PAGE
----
By on August 23, 2013
Pilot production begins at Volvo's Chengdu plant in China

Pilot production begins at Volvo’s Chengdu plant in China

Geely Automobile Holdings Ltd., owned by the same Chinese company that bought Volvo Cars in 2010, announced that it will soon start developing cars jointly with the Swedish company. The cars will be intended for the Chinese and export markets and will go on sale in 2015. Geely has ambitions to be China’s largest car exporter. Working jointly with Volvo is seen as giving Geely products some of Volvo’s reputation for safety and reliability.

“We have entered into actual research and development stage and I believe we can see the new product in the year after next,” said Geely Chief Executive Officer Gui Sheng Yue yesterday in Hong Kong.

Zhejiang Geely Holding Group Co., bought Volvo from Ford for $1.8 billion and last year the two companies signed a memorandum to “leverage its full access” to technology to develop vehicles. Earlier this year, Volvo announced that it was going to build a joint R&D center with Geely in Gothenburg. Volvo has also started assembling test builds at its first factory in China, in Chengdu, which will have an annual capacity of 120,000 cars.

Volvo Cars also announced today that it has received approval from the Chinese national government to build two more factories in China. The assembly plant in Daqing, in northeast China, will have a capacity of 80,000 units a year and is hoped to be fully operational some time next year. The facility in Zhangjiakou will be an engine plant and it will supply the Chengdu assembly operation where actual production will begin in Q4 2013. The two assembly plants are not expected to reach capacity for a few years.

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30 Comments on “Geely & Volvo to Jointly Develop Cars, Volvo Pilot Production Begins in Chengdu, Two More Chinese Volvo Factories Approved...”


  • avatar
    Lampredi

    Volvo plant workers in Sweden ought to be worried, as it’s just a matter of time before they’re out of a job. Chinese workers can do their job at a fraction of the cost.

    • 0 avatar
      Lorenzo

      Chinese workers have been demanding, and getting, bigger paychecks, so the difference is smaller than you might think. Swedish national health care and especially proximity to the European market (such as it is) are great equalizers.

      My question is whether the first “serious” Chinese-built car to be imported to America is a Volvo, or will Swedish-made Volvos be shipped here instead to keep the Swedish plant operating at capacity? I’m guessing the latter, to keep the Volvo reputation intact in the American Market.

  • avatar

    I think we are seeing the demise of the Volvo Car we all loved for so many years and yes they will all built in China and sold to us at a High price.

    • 0 avatar
      28-Cars-Later

      They wouldn’t sell well in NA if this were the case. Look at how the GM “Government Motors” stigma hurt them and helped Ford in the same period. If Geely shut down Gothenburg and be the first to export Chinese assembled cars to NA they’d get a similar stigma. Its not as if Volvo is even a relevant brand to begin with at this point who can afford to lose sales based on politics or perception, doing such would kill them here.

      • 0 avatar
        jeffzekas

        Most folks won’t care about the Chinese ownership- all North American Golfs are built in Mexico, yet the ads tout “German” engineering. So, like VW, you will pay for the “Swedish” name for safety but you will have Chinese quality and reliability (which, judging by Chinese scooters, will be non existent).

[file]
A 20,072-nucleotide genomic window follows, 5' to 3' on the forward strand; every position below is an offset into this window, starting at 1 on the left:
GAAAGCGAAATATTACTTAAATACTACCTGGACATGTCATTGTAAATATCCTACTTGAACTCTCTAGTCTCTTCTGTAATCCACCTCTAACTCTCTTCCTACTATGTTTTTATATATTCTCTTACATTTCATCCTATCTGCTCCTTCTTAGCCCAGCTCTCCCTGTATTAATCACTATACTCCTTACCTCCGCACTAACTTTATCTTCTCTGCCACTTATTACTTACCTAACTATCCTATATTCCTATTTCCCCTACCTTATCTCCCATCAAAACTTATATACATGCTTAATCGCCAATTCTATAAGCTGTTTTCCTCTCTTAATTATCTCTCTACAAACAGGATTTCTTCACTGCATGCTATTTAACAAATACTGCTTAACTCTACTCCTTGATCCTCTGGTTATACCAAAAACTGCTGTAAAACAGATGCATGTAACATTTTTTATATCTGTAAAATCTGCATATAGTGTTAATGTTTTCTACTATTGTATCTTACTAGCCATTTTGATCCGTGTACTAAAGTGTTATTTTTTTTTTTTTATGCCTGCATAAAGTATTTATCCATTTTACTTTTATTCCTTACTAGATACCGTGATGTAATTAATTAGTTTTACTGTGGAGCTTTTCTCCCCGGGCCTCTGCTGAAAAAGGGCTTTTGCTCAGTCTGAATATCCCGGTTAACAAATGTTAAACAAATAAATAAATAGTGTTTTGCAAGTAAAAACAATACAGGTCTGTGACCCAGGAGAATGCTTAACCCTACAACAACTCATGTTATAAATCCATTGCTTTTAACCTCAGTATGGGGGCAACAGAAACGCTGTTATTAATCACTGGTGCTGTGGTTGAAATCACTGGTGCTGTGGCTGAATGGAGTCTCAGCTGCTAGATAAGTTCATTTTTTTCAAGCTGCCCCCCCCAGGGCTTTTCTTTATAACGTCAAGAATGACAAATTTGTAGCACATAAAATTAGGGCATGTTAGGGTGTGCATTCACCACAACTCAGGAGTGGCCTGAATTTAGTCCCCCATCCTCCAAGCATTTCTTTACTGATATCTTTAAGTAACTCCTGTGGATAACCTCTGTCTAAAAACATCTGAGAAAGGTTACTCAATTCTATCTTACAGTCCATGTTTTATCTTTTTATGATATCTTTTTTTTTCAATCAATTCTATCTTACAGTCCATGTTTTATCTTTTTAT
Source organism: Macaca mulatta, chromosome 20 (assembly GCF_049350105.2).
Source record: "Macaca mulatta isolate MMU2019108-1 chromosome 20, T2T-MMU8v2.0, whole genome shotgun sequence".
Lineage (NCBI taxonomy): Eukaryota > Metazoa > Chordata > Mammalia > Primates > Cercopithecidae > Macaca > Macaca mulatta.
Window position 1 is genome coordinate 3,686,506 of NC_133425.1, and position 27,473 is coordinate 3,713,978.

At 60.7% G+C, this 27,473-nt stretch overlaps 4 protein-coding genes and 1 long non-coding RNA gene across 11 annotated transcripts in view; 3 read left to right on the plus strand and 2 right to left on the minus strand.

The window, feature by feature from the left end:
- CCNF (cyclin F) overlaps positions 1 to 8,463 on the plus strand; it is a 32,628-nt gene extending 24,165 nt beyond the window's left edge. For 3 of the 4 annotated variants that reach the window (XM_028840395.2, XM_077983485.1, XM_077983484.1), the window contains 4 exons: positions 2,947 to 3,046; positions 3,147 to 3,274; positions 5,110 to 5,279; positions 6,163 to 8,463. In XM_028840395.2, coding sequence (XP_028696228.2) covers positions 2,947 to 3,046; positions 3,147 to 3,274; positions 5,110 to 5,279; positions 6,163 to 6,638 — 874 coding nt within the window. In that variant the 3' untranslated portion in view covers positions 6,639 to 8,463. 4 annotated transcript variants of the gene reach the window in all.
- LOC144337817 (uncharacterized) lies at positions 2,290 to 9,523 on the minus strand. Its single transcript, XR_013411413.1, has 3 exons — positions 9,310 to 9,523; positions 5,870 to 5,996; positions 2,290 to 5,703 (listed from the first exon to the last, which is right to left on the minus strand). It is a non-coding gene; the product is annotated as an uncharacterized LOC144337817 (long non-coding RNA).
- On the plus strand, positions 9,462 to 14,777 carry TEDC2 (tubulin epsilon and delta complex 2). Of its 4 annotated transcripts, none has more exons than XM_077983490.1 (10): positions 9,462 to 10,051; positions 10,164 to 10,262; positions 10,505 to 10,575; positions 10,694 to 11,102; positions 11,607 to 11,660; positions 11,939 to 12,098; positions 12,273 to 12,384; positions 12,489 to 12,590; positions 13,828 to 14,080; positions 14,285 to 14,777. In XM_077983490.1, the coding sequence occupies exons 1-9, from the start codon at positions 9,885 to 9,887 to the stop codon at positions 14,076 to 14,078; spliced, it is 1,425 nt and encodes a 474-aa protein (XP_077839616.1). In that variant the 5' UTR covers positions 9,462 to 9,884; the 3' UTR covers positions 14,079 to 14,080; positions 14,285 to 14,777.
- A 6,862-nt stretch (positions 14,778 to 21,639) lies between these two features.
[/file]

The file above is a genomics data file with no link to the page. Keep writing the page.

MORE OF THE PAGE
• avatar
    Tostik

    Every major car company has factories in China.

    • 0 avatar
      Lorenzo

      Yes, but the ones with no quality issues have their own managers and extensive quality control in those factories. Smaller companies that worked with Chinese firms with no oversight found their products being jobbed out to small outfits using shoddy materials and poor assembly quality.

  • avatar
    Kenmore

    How I’d love to be a Volvo exec right now so I could launch a contest:

    250 mL of powdered tiger penis aphrodisiac to the first Chinese who could pronounce Gothenburg like a Swede.

    And since I learned to think like a Chinese from months & months of exposure to them, the powder would actually be ground carpet pad from a remodel of mitt eget hus. It’d have the right kind of ‘organic’ squooshiness.

    • 0 avatar
      atlas_snored

      ^class all the way

      We should be talking about the automotive industry. Leave the racist caricatures at home–or at least migrate to stormfront.org.

      • 0 avatar
        rentonben

        I suggest some 合歡皮 – it might help from being perpetually offended.

      • 0 avatar
        Francois

        Don’t be such a sensitive douchebag. How about you ignore him if you don’t like the comment. The world already has enough PC police to keep the world safe for those that get the vapors easily.

        • 0 avatar
          atlas_snored

          Say something offensive, then blame those who complain about offensiveness.

          The funny thing is, racist/hateful caricatures do tend to backfire on themselves. One can only cite the former Bertel Schmitt as an example. The individual car manufacturers who advertise on this site may be coolly indifferent, but they don’t want to be associated with a gong show of turds. You won’t see any advertising on stormfront.org.

          On a more base level, the constant low-level racism is reflective of some weird self-hatred. The contempt towards the out-group is just an easy projection of their own issues.

  • avatar
    tresmonos

    Volvo will be cannibalized by the Chinese only if the Swedes can’t engineer their way out of a wet paper bag.

    Production? Yeah kiss that good bye. Why the hell would anyone pay an over privileged A hole $50/hr to put stuff together when you can go 1000 miles east and do it for a 1/5 of the cost.

    • 0 avatar
      Lorenzo